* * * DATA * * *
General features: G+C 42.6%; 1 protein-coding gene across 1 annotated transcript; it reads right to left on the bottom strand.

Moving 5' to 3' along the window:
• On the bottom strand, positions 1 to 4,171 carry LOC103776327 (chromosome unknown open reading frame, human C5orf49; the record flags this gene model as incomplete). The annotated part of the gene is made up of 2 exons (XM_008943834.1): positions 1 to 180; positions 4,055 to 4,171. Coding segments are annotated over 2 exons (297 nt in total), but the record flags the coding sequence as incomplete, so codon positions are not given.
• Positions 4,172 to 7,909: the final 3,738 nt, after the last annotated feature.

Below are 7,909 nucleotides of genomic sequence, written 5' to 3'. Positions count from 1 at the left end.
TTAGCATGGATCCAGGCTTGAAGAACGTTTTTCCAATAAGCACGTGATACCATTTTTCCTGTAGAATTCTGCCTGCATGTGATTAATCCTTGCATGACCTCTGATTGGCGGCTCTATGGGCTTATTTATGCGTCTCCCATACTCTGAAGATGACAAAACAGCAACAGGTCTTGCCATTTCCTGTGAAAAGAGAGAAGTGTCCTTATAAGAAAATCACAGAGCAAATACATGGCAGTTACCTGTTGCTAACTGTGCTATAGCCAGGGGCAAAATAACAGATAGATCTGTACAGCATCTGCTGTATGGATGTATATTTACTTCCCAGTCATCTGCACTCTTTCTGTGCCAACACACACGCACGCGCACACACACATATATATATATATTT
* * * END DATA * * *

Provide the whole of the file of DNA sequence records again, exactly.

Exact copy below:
General features: G+C 42.6%; 1 protein-coding gene across 1 annotated transcript; it reads right to left on the bottom strand.

Moving 5' to 3' along the window:
• On the bottom strand, positions 1 to 4,171 carry LOC103776327 (chromosome unknown open reading frame, human C5orf49; the record flags this gene model as incomplete). The annotated part of the gene is made up of 2 exons (XM_008943834.1): positions 1 to 180; positions 4,055 to 4,171. Coding segments are annotated over 2 exons (297 nt in total), but the record flags the coding sequence as incomplete, so codon positions are not given.
• Positions 4,172 to 7,909: the final 3,738 nt, after the last annotated feature.

Below are 7,909 nucleotides of genomic sequence, written 5' to 3'. Positions count from 1 at the left end.
TTAGCATGGATCCAGGCTTGAAGAACGTTTTTCCAATAAGCACGTGATACCATTTTTCCTGTAGAATTCTGCCTGCATGTGATTAATCCTTGCATGACCTCTGATTGGCGGCTCTATGGGCTTATTTATGCGTCTCCCATACTCTGAAGATGACAAAACAGCAACAGGTCTTGCCATTTCCTGTGAAAAGAGAGAAGTGTCCTTATAAGAAAATCACAGAGCAAATACATGGCAGTTACCTGTTGCTAACTGTGCTATAGCCAGGGGCAAAATAACAGATAGATCTGTACAGCATCTGCTGTATGGATGTATATTTACTTCCCAGTCATCTGCACTCTTTCTGTGCCAACACACACGCACGCGCACACACACATATATATATATATTT